With the 2018 franchise tag deadline now past, and the start of the 2018 league year approaching, the Dallas Cowboys have officially placed the franchise tag designation on defensive end DeMarcus Lawrence. According to Lawrence’s Twitter account, and multiple interviews in the days since he was tagged, Lawrence has signed the tag and is prepared to play the 2018 season on the one-year deal, which will guarantee the sack artist $17.143 million.
However, the goal of the franchise tag, as the Cowboys use it, is to facilitate the signing of a long-term contract with a cornerstone player they cannot allow to hit the free-agent market and risk losing.
So if Dallas wants to be able to work out a new long-term contract with Lawrence, what might it look like?
When players are tagged with the franchise tag, their long-term extensions are based on two factors, first the franchise tag itself.
If a player plays well on the tag he is likely to be tagged a second time, which is worth 120 percent of the prior year’s tag. In the case of a defensive end such as Lawrence, that value would be $20.572M. This means that over two years on the tag, Lawrence could make $38.715M in full guarantees, a staggering $19.358M per year.
The second factor that comes into play is the contract at the top of the market for a position. In this case, we are talking about the five-year, $85M contract signed by Olivier Vernon in the 2016 offseason. This contract, which gave Vernon $52.5M guaranteed with an average salary of $17M per year to move from the Miami Dolphins to the New York Giants, set the market for 4-3 defensive ends.
Adjusting for the increase in the salary cap from 2016 ($155.3M) to 2018 ($177.2M), the value of that Vernon contract is $19.4M in 2018 dollars. Considering the fact that Lawrence is represented by the same agents that worked Vernon’s contract, they know this.
The pure economic value of DeMarcus Lawrence on a long-term contract is between $19M and $19.5M per year.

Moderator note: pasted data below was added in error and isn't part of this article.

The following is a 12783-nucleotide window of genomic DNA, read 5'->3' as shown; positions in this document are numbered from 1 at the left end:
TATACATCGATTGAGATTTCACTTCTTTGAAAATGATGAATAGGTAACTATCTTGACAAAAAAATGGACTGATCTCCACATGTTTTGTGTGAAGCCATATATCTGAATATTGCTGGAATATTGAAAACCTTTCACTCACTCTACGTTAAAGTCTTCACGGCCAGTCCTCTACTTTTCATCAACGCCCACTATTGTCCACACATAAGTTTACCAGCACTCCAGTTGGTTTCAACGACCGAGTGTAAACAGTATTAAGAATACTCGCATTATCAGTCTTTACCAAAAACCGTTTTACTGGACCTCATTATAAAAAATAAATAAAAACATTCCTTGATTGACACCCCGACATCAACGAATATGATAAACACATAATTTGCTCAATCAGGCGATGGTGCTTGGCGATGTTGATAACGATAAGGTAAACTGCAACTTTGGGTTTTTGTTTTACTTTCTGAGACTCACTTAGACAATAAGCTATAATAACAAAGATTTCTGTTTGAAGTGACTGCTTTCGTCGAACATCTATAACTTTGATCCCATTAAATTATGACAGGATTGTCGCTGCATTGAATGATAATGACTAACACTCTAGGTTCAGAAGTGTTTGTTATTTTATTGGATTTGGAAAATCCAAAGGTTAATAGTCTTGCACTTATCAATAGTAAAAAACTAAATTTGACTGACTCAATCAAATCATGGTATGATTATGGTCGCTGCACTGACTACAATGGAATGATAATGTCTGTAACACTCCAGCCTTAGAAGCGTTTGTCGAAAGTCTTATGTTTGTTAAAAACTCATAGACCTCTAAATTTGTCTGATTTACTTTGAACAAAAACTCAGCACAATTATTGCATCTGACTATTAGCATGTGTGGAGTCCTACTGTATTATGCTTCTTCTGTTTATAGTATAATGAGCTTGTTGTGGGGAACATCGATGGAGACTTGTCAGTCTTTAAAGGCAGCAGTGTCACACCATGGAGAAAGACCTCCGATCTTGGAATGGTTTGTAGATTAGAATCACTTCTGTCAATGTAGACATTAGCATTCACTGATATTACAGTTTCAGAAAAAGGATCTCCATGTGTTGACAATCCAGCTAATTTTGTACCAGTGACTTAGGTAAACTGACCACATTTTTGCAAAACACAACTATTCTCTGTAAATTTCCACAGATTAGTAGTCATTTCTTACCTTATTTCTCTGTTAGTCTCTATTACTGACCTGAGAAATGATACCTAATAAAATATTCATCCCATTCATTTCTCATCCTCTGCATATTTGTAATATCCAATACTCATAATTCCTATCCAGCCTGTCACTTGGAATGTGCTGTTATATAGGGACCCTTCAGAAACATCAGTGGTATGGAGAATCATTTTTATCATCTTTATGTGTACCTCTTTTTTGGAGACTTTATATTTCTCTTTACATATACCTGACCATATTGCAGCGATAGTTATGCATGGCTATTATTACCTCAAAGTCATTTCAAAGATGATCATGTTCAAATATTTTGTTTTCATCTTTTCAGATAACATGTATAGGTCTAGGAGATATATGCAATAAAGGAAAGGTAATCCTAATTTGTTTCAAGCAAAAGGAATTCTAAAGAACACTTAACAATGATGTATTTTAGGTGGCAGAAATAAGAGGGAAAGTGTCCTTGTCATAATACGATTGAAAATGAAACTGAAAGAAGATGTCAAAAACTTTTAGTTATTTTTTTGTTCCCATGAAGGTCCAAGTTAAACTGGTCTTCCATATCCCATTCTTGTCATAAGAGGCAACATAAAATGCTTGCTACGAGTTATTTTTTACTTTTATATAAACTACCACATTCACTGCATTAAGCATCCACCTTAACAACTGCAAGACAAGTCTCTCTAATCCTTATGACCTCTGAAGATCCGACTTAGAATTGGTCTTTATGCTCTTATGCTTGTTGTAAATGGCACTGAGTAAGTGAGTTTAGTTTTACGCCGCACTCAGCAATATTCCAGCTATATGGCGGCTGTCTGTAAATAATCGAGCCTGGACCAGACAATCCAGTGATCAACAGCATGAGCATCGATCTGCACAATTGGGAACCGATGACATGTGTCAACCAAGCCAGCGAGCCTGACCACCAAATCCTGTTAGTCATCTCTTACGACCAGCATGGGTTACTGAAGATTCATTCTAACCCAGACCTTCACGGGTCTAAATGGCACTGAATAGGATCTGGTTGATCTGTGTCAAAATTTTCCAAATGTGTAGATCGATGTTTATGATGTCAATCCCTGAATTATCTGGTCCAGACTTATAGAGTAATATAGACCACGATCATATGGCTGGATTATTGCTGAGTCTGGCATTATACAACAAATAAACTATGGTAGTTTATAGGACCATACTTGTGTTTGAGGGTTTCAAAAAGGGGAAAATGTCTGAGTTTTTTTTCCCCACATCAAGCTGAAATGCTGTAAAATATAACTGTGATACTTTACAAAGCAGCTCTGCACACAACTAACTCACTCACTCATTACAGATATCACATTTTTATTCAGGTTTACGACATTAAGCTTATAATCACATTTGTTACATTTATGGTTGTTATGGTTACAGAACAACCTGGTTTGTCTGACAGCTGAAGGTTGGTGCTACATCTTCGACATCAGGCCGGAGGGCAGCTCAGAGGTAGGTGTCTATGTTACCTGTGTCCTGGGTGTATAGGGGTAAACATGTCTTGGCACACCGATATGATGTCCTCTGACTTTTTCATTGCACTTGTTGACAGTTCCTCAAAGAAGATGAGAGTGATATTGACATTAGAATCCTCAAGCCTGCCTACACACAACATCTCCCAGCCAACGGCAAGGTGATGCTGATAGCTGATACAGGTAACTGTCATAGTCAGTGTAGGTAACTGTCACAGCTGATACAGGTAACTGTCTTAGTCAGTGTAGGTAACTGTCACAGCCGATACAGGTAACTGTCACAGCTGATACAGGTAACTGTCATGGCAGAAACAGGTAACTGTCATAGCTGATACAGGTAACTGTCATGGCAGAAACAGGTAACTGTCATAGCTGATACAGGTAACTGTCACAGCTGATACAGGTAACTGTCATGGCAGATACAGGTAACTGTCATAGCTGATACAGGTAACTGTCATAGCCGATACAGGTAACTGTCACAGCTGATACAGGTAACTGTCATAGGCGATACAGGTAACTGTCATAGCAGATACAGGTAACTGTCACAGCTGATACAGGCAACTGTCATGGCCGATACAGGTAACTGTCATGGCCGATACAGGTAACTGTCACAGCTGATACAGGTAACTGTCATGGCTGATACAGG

If the Cowboys decide to let Lawrence play out 2018 on a tag and then attempt to sign him long-term, the franchise tag base would increase from $38.7M over two years to $45.26M, a staggering $22.6M per year.
With an understanding of those numbers, it would be prudent of the Cowboys to ensure they sign a long-term contract with Lawrence as soon as possible. Considering the fact that reports have stated he is looking for $17M per year, the Cowboys should jump at that opportunity, and even exceed his expectations in order to avoid paying the $19.4M or even $22.6M he could reasonably seek.
I would propose signing Lawrence to a six-year, $106M contract with a $35M signing bonus, and $53M fully guaranteed.
— Joey Ickes (@JoeyIckes) March 7, 2018
With the contract structured this way, the Cowboys would open over $9M in 2018 cap space, while Lawrence is able to secure $36M in cash in the first year of the contract, which is almost equal to two years of earnings on the franchise tag. This deal would eclipse Vernon’s signing bonus by almost 100 percent along with his total guarantees, average salary per year, and total value. Lawrence’s $17.67M per year would make him the highest-paid defensive end in the league by a wide margin, while saving the Cowboys about $10M in the first three years compared to keeping him on the tag.
Additionally, this deal is structured to give the Cowboys standard restructure treatment after the first year to open additional 2019 cap space if necessary, without adding any voidable years to the end of the deal.
Having Lawrence locked up opens up the tag to be used on another player, such as David Irving, Byron Jones, or even Zack Martin in 2019, should there be no long-term answer on those players by that point.
The smart call for the Cowboys is to lock Lawrence up sooner rather than later, and this contract structure should get it done.